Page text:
Common warts are benign growths on the skin or mucous membranes that cause cosmetic problems as well as pain and discomfort. Common warts can be annoying to anyone. Warts are passed from person to person, often indirectly. Warts on the skin may be passed to another person when that person touches the wart. It usually takes several months for a wart to appear if transmission occurs. It is also possible to get warts from using towels or other objects that were used by a person who has warts. Common warts are also called "seed" warts due to the blood vessels around the wart producing black dots that look like seeds. Common warts are usually painless. Children and teenagers are usually affected by warts because their still-developing immune system does not recognize or fight the wart virus. This changes as they age. Each person's immune system responds to warts differently, meaning not everyone who comes in contact with HPV develops warts. Biting your nails can also cause warts to spread on your fingertips and around your nails.
Common warts are not cancerous. Most common warts don't require medical treatment, but some people choose to have their warts treated because they are bothersome, spreading or a cosmetic concern. For the typical healthy person warts are a harmless problem. Warts can itch or bleed. When warts are located in areas that are rubbed against clothing or bumped frequently, they can become irritated and the skin around them can become painful. Common warts are not related to cancer and they do not involve internal organs. The best precaution against plantar warts is not to go barefoot in locker rooms, poolside, or in hotels. Warts don't require treatment, but you may want to treat them for cosmetic purposes and to prevent their spread. Home treatment is often effective in curing warts. Salicylic acid, an over-the-counter medication, or even duct tape and patience may be enough to resolve warts.
Causes of Common warts
The human papilloma virus causes plantar warts. The virus attacks the skin through direct contact. Normally, antibodies in the blood kill the virus. Some people are more susceptible to the human papilloma virus than others. Like other infectious diseases, wart viruses pass from person to person. You can also get the wart virus by touching a towel or object used by someone who has the virus. Each person's immune system responds to warts differently, meaning not everyone who comes in contact with HPV develops warts. Warts usually spread through breaks in your skin, such as a hangnail or scrape. Biting your nails can also cause warts to spread on your fingertips and around your nails.
Common causes and risk factors of Common warts:
- Human papillomavirus.
- Touching a towel or object used by someone who has the virus.
- Use of public showers.
- Weakened immune system because of certain drugs used or illness.
- Skin trauma.
Signs and Symptoms of Common warts
Common warts are usually painless. Young adults and children appear to be affected most often. Common warts are firm and can be light gray, yellow, brown or gray-black. They occur most often near the fingernails and on the backs of the hands, but they also can appear on the elbows and knees. Common warts usually do not hurt. Warts may occur singly or in multiples. They often contain one or more tiny black dots, which are sometimes called wart seeds but are actually small, clotted blood vessels.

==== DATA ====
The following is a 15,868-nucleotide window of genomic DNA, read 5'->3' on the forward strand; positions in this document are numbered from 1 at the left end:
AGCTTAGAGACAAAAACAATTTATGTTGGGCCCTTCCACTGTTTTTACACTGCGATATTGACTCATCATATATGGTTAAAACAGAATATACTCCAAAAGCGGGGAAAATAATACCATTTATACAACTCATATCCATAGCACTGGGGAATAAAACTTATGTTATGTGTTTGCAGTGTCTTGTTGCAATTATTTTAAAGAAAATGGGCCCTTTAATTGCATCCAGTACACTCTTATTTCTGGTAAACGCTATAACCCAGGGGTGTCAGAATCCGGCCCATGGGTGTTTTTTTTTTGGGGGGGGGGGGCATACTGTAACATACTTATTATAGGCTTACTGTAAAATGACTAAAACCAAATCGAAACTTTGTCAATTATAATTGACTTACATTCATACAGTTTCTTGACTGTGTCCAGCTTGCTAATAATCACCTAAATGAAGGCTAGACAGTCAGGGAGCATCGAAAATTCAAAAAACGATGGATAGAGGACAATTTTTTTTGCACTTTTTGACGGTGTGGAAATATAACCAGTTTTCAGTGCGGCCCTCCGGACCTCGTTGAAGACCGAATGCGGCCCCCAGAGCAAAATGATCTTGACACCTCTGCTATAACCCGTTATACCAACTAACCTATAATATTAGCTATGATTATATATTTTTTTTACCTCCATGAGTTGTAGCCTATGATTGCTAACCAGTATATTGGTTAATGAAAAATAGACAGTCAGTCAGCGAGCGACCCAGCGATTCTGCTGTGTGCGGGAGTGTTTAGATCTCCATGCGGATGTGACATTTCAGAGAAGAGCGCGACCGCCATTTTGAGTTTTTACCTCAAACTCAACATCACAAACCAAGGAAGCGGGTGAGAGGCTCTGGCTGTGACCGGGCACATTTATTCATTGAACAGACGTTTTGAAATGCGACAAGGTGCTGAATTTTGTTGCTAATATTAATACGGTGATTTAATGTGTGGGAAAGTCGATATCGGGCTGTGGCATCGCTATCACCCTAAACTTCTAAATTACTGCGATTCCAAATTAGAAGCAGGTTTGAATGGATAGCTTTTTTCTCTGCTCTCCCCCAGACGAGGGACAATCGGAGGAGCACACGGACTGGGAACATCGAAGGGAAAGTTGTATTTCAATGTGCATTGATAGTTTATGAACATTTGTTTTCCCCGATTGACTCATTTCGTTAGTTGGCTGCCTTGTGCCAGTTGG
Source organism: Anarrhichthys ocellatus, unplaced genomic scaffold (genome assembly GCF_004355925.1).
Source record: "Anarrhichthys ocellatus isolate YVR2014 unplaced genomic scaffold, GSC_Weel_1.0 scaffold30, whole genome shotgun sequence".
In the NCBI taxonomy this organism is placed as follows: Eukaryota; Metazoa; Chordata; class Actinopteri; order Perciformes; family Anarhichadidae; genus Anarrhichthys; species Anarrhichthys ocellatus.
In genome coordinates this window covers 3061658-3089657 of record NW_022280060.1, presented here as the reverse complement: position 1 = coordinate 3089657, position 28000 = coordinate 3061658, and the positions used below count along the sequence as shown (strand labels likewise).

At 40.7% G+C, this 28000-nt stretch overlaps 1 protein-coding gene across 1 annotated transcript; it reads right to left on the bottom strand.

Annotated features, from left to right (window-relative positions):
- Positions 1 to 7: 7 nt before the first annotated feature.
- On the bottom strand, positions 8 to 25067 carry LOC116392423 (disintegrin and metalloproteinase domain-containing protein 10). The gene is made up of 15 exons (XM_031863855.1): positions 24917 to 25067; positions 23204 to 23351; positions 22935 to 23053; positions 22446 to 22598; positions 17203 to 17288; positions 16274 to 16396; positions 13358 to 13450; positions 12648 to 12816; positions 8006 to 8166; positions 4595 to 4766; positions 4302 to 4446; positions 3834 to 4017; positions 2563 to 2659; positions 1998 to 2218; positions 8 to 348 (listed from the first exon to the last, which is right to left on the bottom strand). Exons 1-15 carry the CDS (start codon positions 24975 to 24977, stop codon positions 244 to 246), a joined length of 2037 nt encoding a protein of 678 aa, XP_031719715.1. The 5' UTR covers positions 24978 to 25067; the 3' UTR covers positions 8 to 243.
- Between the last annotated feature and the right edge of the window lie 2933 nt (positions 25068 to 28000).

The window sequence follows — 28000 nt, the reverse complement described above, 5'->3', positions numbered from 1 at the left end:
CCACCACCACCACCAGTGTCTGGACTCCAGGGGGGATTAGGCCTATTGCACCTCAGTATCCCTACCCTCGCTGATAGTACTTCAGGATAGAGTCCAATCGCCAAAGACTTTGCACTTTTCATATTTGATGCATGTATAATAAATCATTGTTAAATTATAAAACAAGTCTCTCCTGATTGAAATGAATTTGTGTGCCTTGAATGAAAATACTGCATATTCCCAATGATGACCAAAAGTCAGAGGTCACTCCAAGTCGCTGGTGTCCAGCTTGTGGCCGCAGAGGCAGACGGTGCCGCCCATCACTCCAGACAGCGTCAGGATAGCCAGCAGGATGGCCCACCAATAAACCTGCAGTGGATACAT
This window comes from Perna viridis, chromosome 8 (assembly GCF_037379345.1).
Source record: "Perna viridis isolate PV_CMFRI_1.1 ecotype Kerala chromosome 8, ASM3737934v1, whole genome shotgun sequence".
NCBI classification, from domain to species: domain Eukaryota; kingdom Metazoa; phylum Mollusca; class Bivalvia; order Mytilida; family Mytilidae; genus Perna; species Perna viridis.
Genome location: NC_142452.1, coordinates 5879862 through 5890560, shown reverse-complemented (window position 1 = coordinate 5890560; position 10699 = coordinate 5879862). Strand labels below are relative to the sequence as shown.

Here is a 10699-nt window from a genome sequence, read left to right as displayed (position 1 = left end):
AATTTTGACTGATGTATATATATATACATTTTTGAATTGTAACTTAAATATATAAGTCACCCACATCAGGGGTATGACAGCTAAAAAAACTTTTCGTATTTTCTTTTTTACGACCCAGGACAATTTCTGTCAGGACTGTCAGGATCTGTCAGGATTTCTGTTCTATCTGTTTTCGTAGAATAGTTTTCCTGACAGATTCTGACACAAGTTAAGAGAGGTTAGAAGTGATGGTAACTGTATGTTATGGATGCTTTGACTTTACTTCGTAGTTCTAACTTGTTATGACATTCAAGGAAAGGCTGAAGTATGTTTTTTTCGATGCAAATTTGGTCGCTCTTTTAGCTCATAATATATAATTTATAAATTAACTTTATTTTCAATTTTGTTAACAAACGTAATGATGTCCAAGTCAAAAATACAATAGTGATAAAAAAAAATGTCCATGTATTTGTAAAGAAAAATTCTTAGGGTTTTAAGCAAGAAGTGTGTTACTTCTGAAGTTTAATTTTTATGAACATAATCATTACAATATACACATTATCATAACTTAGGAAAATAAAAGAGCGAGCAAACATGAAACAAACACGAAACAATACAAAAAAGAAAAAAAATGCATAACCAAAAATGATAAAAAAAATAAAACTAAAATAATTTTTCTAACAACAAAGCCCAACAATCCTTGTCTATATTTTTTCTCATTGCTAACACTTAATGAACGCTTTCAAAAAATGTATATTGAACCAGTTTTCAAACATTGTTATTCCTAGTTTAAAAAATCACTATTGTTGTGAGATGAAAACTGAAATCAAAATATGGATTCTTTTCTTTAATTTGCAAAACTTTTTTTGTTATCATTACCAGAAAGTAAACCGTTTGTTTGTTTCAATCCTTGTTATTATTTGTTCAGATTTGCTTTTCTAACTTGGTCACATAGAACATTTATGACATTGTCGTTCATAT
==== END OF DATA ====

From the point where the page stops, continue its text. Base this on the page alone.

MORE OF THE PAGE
Sign and symptoms may include the following :
- Small, fleshy, grainy bumps.
- Rough surface and well-defined borders.
- Abnormally dark or light skin surrounding the lesion.
- Feels like a lump under the foot
- Smooth surface with a gray-yellow or brown color.
Treatment for Common warts
Treatment depends on the location of the wart, its type and size, a person's age and health, and his or her willingness to follow through with repeated treatments. Home treatment is often effective in curing warts. Salicylic acid, an over-the-counter medication, or even duct tape and patience may be enough to resolve warts. A wart may be treated by applying certain medications or acids, freezing it (cryotherapy) or surgically removing it. Moist patches are often the easiest and most effective products to use. They are placed on a wart for forty-eight hours. Then they are replaced with a new patch. In some cases, the patch may irritate the skin. In that case, the person should switch to a milder medication or stop treatment for a while.
Treatment may include:
- Over-the-counter liquids and patches containing salicylic acid can decrease the size of a wart, but they should not be used on the face or genitals.
- Laser treatment may be used for warts that are stubborn and haven't gone away with other kinds of treatment. A tiny laser can be used to zap a plantar wart or other wart.
- Your doctor may treat a wart by applying certain medications or acids, freezing it or surgically removing it.
- Immunotherapy, done by injecting a substance that causes an allergic reaction, may also be considered by your doctor.
- Surgery is sometimes used to remove a wart. It's not a doctor's first choice because it can leave scar.